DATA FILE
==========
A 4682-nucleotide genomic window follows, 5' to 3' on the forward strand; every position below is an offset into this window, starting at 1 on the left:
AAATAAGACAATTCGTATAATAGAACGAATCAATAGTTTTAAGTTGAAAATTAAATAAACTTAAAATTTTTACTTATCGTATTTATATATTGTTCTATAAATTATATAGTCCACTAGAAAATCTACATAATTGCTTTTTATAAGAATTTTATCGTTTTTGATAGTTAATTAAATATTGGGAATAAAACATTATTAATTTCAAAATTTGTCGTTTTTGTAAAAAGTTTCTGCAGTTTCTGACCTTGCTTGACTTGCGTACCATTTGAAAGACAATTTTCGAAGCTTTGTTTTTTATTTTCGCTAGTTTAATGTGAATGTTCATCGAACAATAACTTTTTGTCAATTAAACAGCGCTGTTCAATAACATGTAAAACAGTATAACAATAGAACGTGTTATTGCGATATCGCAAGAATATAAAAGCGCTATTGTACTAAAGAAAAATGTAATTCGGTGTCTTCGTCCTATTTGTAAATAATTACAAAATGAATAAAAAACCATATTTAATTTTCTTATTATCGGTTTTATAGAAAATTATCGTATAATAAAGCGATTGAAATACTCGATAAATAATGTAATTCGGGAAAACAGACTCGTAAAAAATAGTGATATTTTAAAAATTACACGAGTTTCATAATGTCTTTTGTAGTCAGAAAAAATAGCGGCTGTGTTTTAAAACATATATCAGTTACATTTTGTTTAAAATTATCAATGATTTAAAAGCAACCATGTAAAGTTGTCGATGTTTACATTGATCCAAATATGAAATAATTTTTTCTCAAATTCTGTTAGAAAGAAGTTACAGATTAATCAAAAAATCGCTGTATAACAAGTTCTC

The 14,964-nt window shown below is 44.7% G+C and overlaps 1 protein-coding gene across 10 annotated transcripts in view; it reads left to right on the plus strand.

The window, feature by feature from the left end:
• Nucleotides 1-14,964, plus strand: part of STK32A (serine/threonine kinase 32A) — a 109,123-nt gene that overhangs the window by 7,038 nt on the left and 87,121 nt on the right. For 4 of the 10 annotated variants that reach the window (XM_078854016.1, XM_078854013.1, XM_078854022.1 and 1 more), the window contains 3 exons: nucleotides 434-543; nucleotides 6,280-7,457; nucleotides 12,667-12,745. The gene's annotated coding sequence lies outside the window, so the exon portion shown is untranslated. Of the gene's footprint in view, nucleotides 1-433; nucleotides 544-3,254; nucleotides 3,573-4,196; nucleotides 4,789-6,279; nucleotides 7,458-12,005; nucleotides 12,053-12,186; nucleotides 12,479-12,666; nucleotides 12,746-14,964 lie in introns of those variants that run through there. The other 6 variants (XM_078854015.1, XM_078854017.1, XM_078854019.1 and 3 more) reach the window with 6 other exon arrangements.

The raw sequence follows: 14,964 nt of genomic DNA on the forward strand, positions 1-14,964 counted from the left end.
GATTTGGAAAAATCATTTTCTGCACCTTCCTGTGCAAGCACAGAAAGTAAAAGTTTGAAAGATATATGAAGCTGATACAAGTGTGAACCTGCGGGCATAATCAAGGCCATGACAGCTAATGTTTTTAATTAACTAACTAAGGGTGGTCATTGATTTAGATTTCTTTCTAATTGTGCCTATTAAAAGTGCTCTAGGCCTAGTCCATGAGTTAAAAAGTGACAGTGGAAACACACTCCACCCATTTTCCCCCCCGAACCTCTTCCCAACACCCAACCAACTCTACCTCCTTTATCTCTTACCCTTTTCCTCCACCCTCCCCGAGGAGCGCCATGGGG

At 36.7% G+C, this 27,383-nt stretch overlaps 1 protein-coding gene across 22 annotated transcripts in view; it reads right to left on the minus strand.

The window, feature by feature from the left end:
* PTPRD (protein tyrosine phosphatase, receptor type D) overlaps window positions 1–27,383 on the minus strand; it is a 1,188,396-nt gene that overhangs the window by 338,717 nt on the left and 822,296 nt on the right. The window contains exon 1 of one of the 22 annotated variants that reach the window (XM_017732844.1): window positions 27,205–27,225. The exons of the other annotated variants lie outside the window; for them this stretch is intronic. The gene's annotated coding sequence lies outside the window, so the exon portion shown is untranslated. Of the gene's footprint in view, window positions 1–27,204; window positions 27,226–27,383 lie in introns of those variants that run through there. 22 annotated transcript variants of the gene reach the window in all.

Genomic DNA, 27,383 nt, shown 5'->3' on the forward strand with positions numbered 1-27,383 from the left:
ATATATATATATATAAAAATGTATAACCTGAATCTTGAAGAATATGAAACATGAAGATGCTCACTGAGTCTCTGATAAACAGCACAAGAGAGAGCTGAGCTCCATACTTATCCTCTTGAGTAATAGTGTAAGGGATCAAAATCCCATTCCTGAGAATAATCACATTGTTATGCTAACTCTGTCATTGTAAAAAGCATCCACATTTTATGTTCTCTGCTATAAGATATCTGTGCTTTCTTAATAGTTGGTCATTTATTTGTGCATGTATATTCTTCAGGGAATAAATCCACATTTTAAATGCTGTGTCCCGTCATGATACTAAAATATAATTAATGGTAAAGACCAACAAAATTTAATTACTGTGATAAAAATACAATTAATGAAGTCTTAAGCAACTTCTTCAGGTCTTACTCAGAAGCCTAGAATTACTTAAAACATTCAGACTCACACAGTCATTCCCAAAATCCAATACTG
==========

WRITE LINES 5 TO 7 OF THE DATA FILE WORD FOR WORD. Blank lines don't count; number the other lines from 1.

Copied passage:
• Nucleotides 1-14,964, plus strand: part of STK32A (serine/threonine kinase 32A) — a 109,123-nt gene that overhangs the window by 7,038 nt on the left and 87,121 nt on the right. For 4 of the 10 annotated variants that reach the window (XM_078854016.1, XM_078854013.1, XM_078854022.1 and 1 more), the window contains 3 exons: nucleotides 434-543; nucleotides 6,280-7,457; nucleotides 12,667-12,745. The gene's annotated coding sequence lies outside the window, so the exon portion shown is untranslated. Of the gene's footprint in view, nucleotides 1-433; nucleotides 544-3,254; nucleotides 3,573-4,196; nucleotides 4,789-6,279; nucleotides 7,458-12,005; nucleotides 12,053-12,186; nucleotides 12,479-12,666; nucleotides 12,746-14,964 lie in introns of those variants that run through there. The other 6 variants (XM_078854015.1, XM_078854017.1, XM_078854019.1 and 3 more) reach the window with 6 other exon arrangements.

The raw sequence follows: 14,964 nt of genomic DNA on the forward strand, positions 1-14,964 counted from the left end.
GATTTGGAAAAATCATTTTCTGCACCTTCCTGTGCAAGCACAGAAAGTAAAAGTTTGAAAGATATATGAAGCTGATACAAGTGTGAACCTGCGGGCATAATCAAGGCCATGACAGCTAATGTTTTTAATTAACTAACTAAGGGTGGTCATTGATTTAGATTTCTTTCTAATTGTGCCTATTAAAAGTGCTCTAGGCCTAGTCCATGAGTTAAAAAGTGACAGTGGAAACACACTCCACCCATTTTCCCCCCCGAACCTCTTCCCAACACCCAACCAACTCTACCTCCTTTATCTCTTACCCTTTTCCTCCACCCTCCCCGAGGAGCGCCATGGGG